When Patricia Ly came to the Port of Seattle over six years ago, she was brand new to the Puget Sound, having moved all the way across the country from Atlanta, Georgia. Looking out the windows of the Port Commission Office at Pier 69, she recalls being amazed by a huge ship coming into the harbor. The closer the ship drew, the more it engulfed her view. She sees that ship now as a symbol of the professional growth she has achieved throughout her time here.
After a brief period in the Commission Office, Patricia moved to the Pier 69 reception lobby. This new role provided valuable opportunities to build relationships with employees from across the Port, as well as, Port business partners and tenants. She even got to know former Washington State Governor Christine Gregoire and her family. Patricia became familiar with the business units across the Port, their various functions, and who to call to get things done. Within two months of participating in an internal internship with the Port’s Central Procurement Office, Patricia was hired into a full-time role as a Contract Administrator. In that role, she had a unique opportunity to help build content around Diversity in Contracting and advocate in the community for small, women-owned and minority-owned businesses to contract and conduct business with the Port.
Patricia is an actively engaged member of the Port community. Beyond her formal responsibilities, Patricia immediately became involved with the Port of Seattle Chapter of Blacks In Government (BIG), where, over the last six years, she has held various chapter, regional and national positions. She is currently the Regional Director for Region X and has represented our region at the Congressional Black Caucus. Patricia is also a Board Member for the Port’s chapter of the National Management Association (NMA), and will be attending her first NMA National Conference in Portland in October.
Patricia stepped into a project manager role for the annual conference of the Administrative Professionals at the Port (ASAP) and eventually held the chair role for the group. Building an all-day event on the theme of the Happiness Initiative, she set sail with nearly one hundred Port employees for a ride through the Duwamish and Ballard Locks. Her fellow attendees remember the day fondly, and she is proud to have played a key role in “the highest attended ASAP Conference ever!”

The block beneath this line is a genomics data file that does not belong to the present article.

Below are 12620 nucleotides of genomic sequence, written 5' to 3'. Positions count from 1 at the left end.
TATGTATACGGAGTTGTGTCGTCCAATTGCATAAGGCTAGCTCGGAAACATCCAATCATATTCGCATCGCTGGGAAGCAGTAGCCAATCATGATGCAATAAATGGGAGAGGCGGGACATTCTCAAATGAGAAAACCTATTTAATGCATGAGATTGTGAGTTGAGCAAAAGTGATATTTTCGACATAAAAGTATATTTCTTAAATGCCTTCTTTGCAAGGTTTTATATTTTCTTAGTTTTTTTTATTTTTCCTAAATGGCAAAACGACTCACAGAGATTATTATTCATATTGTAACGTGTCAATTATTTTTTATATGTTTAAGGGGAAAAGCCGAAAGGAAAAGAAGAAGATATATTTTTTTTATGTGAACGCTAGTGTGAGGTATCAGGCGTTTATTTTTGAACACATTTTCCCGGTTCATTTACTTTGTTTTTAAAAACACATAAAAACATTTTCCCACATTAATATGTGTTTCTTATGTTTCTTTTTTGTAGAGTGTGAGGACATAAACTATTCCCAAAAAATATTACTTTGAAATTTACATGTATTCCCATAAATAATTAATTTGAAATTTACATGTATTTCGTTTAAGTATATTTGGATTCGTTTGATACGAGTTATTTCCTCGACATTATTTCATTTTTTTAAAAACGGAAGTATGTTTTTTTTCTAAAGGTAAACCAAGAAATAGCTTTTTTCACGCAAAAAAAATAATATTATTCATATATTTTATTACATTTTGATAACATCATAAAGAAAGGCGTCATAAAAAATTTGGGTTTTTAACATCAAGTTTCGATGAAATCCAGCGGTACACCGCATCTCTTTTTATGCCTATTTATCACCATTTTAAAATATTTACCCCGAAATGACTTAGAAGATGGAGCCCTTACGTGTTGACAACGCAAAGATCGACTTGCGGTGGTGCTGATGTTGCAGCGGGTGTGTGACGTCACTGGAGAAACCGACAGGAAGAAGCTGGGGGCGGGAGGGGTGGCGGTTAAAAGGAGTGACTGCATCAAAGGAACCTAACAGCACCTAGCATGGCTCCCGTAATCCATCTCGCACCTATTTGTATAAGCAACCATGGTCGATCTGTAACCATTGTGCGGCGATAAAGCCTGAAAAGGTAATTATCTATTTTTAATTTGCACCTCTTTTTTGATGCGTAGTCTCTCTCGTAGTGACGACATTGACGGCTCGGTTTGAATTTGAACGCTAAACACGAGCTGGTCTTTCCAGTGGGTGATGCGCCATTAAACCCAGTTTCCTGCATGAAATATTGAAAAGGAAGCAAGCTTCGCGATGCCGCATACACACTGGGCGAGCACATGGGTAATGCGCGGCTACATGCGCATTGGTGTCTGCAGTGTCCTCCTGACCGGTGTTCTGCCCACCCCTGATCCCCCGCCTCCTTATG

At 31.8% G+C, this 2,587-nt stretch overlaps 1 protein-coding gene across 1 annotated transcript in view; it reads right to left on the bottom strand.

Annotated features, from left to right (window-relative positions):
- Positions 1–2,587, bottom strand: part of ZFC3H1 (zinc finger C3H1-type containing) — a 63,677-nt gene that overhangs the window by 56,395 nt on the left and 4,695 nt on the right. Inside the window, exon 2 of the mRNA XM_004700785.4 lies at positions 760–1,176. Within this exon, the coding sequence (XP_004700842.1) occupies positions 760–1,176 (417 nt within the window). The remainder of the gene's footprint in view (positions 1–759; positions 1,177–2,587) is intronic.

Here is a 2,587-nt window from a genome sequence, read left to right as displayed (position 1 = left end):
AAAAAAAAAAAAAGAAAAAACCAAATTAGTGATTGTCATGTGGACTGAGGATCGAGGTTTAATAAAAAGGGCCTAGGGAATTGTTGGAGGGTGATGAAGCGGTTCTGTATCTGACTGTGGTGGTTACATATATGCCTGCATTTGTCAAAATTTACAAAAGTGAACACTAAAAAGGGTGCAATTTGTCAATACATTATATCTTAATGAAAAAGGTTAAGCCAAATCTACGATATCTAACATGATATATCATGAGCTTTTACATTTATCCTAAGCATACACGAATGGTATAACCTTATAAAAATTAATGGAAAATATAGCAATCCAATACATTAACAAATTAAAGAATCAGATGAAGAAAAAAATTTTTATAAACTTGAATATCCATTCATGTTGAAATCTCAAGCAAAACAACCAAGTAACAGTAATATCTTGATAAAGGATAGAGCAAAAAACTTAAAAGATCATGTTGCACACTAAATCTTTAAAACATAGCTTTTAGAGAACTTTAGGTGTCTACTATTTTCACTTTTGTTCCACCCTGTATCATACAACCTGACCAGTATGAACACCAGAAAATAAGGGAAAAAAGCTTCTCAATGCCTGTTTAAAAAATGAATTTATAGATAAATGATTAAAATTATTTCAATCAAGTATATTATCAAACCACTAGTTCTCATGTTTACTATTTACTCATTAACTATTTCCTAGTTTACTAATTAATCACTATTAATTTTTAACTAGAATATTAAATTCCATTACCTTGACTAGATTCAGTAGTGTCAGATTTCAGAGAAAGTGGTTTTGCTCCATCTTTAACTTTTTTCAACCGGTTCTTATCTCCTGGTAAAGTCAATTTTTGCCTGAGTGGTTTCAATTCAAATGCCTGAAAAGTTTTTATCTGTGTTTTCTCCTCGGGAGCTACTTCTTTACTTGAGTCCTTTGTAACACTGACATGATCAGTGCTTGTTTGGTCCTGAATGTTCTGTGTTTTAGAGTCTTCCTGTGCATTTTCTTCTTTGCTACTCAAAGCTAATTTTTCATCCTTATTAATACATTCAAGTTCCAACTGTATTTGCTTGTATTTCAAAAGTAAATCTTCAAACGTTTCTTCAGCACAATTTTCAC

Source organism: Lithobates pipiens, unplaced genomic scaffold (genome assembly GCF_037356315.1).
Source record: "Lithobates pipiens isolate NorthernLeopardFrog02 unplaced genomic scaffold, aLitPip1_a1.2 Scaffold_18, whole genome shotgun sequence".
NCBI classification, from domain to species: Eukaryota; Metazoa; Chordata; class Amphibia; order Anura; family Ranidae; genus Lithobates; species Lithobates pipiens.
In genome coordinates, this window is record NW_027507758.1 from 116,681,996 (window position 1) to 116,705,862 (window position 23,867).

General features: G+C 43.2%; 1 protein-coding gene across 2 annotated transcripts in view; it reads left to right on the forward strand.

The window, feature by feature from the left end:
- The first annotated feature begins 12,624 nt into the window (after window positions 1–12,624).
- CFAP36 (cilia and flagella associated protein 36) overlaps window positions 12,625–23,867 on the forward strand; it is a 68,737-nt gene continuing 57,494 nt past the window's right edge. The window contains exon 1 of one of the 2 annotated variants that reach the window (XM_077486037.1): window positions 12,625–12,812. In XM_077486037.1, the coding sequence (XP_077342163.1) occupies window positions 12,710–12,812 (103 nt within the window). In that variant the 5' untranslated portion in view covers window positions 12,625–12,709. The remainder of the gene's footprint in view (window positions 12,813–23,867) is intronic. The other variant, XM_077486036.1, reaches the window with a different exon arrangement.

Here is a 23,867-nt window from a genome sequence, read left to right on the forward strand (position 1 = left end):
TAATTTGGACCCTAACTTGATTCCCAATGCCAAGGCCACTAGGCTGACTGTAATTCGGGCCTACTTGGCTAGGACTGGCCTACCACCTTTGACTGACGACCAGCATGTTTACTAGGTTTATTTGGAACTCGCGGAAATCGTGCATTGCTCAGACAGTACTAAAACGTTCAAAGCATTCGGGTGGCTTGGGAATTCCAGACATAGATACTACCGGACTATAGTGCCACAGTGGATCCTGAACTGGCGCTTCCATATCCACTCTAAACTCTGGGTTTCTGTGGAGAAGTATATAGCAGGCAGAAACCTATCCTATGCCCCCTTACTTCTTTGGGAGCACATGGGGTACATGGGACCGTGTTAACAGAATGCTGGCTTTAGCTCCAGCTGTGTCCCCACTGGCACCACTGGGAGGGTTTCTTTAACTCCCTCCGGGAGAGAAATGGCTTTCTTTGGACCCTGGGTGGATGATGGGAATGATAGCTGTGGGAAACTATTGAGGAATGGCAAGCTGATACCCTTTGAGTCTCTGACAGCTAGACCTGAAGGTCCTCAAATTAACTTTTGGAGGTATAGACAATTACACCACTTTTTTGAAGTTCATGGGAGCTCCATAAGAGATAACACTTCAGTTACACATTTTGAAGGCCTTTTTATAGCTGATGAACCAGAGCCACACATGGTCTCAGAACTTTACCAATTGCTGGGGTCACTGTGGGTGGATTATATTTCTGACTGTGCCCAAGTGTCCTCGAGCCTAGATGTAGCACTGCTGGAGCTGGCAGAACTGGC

This fall, Patricia joined the Port’s Development and Diversity Council. She hopes that her position on the council will give her an opportunity to work with the new Senior Director of the Office of Equity, Diversity, and Inclusion, Bookda Gheisar, in the coming year on the Port’s equity strategy. “My hope is that we will take an integral role in what Bookda is putting forth, and help guide it, and show that the Port is walking its talk and sincerely engaging with employees in what impacts them directly. Development and Diversity Council has been an essential part of driving that work in the past.”
Patricia now serves as the Assistant to the Managing Director of Aviation, Lance Lyttle. “I like to say he’s the mayor of a city and I’m the city manager.” In her current role, she acts as a liaison between the director and his 14 direct reports responding to internal operational and external demands. There are many factors to consider to keep one of the country’s busiest airports running smoothly, including public safety, security, environmental stewardship, and customer service.
Outside of work, Patricia loves gardening, especially lilies. “My grandmother’s name was Lillie, my mother’s name was Lillie, and my daughter’s name is Lillie.” The family connection inspires Patricia to grow and collect lilies, her favorite being the Asiatic. “They are fragrant and very delicate, yet so strong. reminding me of my grandma. Nana was the six-foot-two matriarch of our family and such a strong presence in my life.” Patricia’s passion and love of gardening and community service come from her grandparents who used their 100-acre farm to grown food and feed the community. “To whom much is given, much is expected.”